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October 1, 2021 Article 1 min read

Effective Oct. 1, 2021, Ohio will stop imposing sales and use tax on employment and employee placement services. Our state and local tax experts discuss what this means for you.

Business professional smiling while using their desktop computer.For almost three decades, Ohio has been one of the only states in the country to impose sales and use tax on employment services. However, this changed when Ohio Governor Mike DeWine signed Ohio’s biennial budget bill, Amended Substitute House Bill 110. As part of the bill, sales and use tax on employment services and employment placement services was eliminated. The elimination of the tax will take effect for transactions on or after Oct. 1, 2021.

History of the taxability of employment services

“Employment services” were defined as transactions in which a service provider furnishes personnel on a temporary or long-term basis to perform work under the supervision of the purchaser. The determination of whether a company was providing or receiving “employment services” has been a hotly contested issue during audits and in litigation for years. Sales and use tax on these services has historically hit hard industries that rely on temporary employment, including manufacturing and information technology.

Ohio law defined “employee placement services” as the service of finding employment for a person or finding a prospective employee to fill an open position. The taxability of employee placement services imposed sales or use tax on outside recruiting services.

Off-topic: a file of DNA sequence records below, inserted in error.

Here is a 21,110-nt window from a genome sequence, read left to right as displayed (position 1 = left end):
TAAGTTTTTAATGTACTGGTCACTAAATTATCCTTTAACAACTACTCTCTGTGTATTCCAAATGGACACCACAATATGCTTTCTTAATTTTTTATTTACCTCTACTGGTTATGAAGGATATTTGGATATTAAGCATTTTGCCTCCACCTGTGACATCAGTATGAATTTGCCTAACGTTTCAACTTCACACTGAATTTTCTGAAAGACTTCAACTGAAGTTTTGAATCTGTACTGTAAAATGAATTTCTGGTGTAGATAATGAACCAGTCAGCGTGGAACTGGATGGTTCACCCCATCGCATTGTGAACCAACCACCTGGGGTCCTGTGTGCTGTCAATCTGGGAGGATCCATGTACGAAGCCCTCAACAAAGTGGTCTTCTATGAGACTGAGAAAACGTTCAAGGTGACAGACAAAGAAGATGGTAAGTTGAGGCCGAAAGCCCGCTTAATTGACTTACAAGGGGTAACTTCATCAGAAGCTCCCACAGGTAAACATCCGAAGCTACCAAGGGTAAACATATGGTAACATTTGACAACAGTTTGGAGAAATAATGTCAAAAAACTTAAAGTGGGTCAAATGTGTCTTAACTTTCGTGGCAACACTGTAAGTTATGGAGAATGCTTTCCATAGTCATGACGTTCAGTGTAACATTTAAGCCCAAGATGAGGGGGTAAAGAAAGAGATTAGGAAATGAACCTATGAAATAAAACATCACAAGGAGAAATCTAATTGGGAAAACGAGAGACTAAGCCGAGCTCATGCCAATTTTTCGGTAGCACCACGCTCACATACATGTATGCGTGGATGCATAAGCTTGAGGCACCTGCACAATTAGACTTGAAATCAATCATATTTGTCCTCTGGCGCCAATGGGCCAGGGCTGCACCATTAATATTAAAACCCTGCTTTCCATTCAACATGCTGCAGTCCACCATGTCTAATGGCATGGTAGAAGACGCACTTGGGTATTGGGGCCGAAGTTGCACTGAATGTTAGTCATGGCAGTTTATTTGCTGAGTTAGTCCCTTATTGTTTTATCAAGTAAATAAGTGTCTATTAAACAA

Next steps

Companies that have historically paid sales tax to their vendors on these transactions should review their purchases after Oct. 1, 2021, to ensure sales tax is no longer being charged. If the services were performed prior to Oct. 1, 2021, but not billed until after Oct. 1, 2021, it’s proper for the vendor to charge sales tax on the transaction. Companies that review purchases and manually file use tax returns should ensure that use tax is no longer being accrued on these services starting on Oct. 1, 2021. Lastly, companies that have automated accruals for certain vendors or accounts should analyze their transactions to determine if processes should be changed going forward.

There were other significant tax changes resulting from Ohio’s budget bill as we previously summarized.

Questions about how this law change or other Ohio tax changes affect your business? Please feel free to contact us.

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